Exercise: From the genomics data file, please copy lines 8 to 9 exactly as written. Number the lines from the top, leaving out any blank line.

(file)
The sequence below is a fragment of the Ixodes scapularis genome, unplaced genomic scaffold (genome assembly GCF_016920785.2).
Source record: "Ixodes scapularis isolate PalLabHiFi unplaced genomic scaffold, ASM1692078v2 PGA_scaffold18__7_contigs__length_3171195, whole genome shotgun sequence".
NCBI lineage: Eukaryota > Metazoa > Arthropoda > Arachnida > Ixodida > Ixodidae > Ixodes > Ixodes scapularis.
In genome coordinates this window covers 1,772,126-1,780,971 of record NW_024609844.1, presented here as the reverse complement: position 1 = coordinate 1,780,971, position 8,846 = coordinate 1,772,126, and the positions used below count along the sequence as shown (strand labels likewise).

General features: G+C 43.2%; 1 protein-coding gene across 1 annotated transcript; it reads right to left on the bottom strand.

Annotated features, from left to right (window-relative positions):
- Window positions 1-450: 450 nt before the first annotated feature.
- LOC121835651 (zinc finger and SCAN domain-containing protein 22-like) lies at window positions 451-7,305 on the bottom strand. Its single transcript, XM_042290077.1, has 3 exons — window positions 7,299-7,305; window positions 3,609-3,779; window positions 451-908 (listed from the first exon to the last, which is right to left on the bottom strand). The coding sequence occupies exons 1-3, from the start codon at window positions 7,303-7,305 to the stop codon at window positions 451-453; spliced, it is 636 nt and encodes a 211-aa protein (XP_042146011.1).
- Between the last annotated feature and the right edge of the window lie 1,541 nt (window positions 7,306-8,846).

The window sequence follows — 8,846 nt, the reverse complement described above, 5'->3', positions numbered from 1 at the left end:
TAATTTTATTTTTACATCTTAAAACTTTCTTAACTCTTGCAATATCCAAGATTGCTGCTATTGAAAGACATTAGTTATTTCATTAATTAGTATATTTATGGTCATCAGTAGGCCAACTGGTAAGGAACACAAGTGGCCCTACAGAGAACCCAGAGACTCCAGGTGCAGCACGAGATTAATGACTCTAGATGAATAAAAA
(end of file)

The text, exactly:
- LOC121835651 (zinc finger and SCAN domain-containing protein 22-like) lies at window positions 451-7,305 on the bottom strand. Its single transcript, XM_042290077.1, has 3 exons — window positions 7,299-7,305; window positions 3,609-3,779; window positions 451-908 (listed from the first exon to the last, which is right to left on the bottom strand). The coding sequence occupies exons 1-3, from the start codon at window positions 7,303-7,305 to the stop codon at window positions 451-453; spliced, it is 636 nt and encodes a 211-aa protein (XP_042146011.1).
- Between the last annotated feature and the right edge of the window lie 1,541 nt (window positions 7,306-8,846).